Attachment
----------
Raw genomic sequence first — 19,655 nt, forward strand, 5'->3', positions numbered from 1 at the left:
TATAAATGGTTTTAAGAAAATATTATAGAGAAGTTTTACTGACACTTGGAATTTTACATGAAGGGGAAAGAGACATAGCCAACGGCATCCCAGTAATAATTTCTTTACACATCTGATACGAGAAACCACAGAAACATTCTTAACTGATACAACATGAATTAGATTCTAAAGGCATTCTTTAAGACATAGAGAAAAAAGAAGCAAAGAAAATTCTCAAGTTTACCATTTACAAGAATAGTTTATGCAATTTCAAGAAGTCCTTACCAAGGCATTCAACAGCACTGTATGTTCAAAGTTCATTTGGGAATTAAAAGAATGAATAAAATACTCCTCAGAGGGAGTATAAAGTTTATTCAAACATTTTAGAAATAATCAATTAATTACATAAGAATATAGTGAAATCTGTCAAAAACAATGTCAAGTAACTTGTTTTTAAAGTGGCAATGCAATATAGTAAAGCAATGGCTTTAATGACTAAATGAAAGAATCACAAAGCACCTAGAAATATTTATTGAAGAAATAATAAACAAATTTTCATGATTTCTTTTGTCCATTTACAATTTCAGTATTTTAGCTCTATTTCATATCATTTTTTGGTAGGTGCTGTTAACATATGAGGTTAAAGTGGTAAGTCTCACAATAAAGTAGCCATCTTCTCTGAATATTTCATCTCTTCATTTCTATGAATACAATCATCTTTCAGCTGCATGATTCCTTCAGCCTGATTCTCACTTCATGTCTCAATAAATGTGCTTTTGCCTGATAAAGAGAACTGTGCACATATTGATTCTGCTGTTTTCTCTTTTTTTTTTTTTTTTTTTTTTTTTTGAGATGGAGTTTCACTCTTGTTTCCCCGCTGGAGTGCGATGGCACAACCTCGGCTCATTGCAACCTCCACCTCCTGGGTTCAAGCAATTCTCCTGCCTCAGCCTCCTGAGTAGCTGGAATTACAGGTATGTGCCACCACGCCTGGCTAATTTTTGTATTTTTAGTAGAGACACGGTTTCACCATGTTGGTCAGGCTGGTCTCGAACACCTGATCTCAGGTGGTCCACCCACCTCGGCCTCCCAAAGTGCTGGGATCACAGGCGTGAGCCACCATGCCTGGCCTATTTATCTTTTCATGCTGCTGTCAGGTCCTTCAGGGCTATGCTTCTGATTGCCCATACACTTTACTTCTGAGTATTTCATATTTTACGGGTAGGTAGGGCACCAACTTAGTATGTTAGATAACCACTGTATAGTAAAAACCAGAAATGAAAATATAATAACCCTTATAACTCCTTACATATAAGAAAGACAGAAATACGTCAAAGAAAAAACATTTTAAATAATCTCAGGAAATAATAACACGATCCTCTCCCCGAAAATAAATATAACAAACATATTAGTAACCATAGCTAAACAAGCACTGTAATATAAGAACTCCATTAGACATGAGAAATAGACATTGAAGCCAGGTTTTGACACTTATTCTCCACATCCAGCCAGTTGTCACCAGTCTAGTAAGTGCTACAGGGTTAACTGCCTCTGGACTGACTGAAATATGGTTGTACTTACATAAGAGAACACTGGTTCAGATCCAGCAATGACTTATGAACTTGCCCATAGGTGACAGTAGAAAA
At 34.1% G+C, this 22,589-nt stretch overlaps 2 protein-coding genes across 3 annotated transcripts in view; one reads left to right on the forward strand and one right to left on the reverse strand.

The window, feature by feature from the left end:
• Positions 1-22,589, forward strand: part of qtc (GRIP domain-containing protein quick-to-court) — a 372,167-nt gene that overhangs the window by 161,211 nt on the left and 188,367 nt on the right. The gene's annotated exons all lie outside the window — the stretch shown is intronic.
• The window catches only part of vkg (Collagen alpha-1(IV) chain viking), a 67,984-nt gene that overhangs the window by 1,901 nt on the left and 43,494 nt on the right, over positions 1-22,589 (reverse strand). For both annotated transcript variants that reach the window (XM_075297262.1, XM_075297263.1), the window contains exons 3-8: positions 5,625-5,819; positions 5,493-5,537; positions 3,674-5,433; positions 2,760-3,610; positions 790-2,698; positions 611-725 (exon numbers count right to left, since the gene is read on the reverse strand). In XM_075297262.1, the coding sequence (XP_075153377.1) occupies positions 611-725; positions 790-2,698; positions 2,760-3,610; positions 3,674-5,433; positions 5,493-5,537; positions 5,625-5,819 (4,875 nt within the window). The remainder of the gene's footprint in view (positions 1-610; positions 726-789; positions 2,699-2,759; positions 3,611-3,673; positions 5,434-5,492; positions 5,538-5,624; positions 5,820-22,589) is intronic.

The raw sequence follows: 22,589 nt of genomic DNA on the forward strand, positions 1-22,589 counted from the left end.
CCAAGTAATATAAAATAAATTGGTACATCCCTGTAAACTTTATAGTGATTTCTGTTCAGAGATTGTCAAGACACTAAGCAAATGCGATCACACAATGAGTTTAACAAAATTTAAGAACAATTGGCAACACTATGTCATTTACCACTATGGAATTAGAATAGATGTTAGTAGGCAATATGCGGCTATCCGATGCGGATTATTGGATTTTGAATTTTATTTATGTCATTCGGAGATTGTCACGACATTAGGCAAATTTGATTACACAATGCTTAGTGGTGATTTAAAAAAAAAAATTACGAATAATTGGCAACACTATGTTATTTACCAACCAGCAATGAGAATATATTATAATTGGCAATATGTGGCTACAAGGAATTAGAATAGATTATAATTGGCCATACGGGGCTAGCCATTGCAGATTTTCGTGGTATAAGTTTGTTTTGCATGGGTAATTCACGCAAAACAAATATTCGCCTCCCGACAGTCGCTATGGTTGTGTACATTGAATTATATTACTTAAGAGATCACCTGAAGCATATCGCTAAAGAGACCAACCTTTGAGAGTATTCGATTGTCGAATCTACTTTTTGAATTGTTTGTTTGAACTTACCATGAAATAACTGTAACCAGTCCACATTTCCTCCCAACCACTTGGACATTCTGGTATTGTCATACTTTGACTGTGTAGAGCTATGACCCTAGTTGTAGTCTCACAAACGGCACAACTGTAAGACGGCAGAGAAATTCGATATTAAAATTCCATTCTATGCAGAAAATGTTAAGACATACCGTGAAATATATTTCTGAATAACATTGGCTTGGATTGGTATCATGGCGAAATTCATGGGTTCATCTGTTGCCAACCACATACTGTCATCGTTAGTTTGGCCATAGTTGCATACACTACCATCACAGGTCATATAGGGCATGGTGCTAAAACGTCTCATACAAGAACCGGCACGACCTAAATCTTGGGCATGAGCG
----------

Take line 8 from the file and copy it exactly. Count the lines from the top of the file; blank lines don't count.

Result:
CCAAGTAATATAAAATAAATTGGTACATCCCTGTAAACTTTATAGTGATTTCTGTTCAGAGATTGTCAAGACACTAAGCAAATGCGATCACACAATGAGTTTAACAAAATTTAAGAACAATTGGCAACACTATGTCATTTACCACTATGGAATTAGAATAGATGTTAGTAGGCAATATGCGGCTATCCGATGCGGATTATTGGATTTTGAATTTTATTTATGTCATTCGGAGATTGTCACGACATTAGGCAAATTTGATTACACAATGCTTAGTGGTGATTTAAAAAAAAAAATTACGAATAATTGGCAACACTATGTTATTTACCAACCAGCAATGAGAATATATTATAATTGGCAATATGTGGCTACAAGGAATTAGAATAGATTATAATTGGCCATACGGGGCTAGCCATTGCAGATTTTCGTGGTATAAGTTTGTTTTGCATGGGTAATTCACGCAAAACAAATATTCGCCTCCCGACAGTCGCTATGGTTGTGTACATTGAATTATATTACTTAAGAGATCACCTGAAGCATATCGCTAAAGAGACCAACCTTTGAGAGTATTCGATTGTCGAATCTACTTTTTGAATTGTTTGTTTGAACTTACCATGAAATAACTGTAACCAGTCCACATTTCCTCCCAACCACTTGGACATTCTGGTATTGTCATACTTTGACTGTGTAGAGCTATGACCCTAGTTGTAGTCTCACAAACGGCACAACTGTAAGACGGCAGAGAAATTCGATATTAAAATTCCATTCTATGCAGAAAATGTTAAGACATACCGTGAAATATATTTCTGAATAACATTGGCTTGGATTGGTATCATGGCGAAATTCATGGGTTCATCTGTTGCCAACCACATACTGTCATCGTTAGTTTGGCCATAGTTGCATACACTACCATCACAGGTCATATAGGGCATGGTGCTAAAACGTCTCATACAAGAACCGGCACGACCTAAATCTTGGGCATGAGCG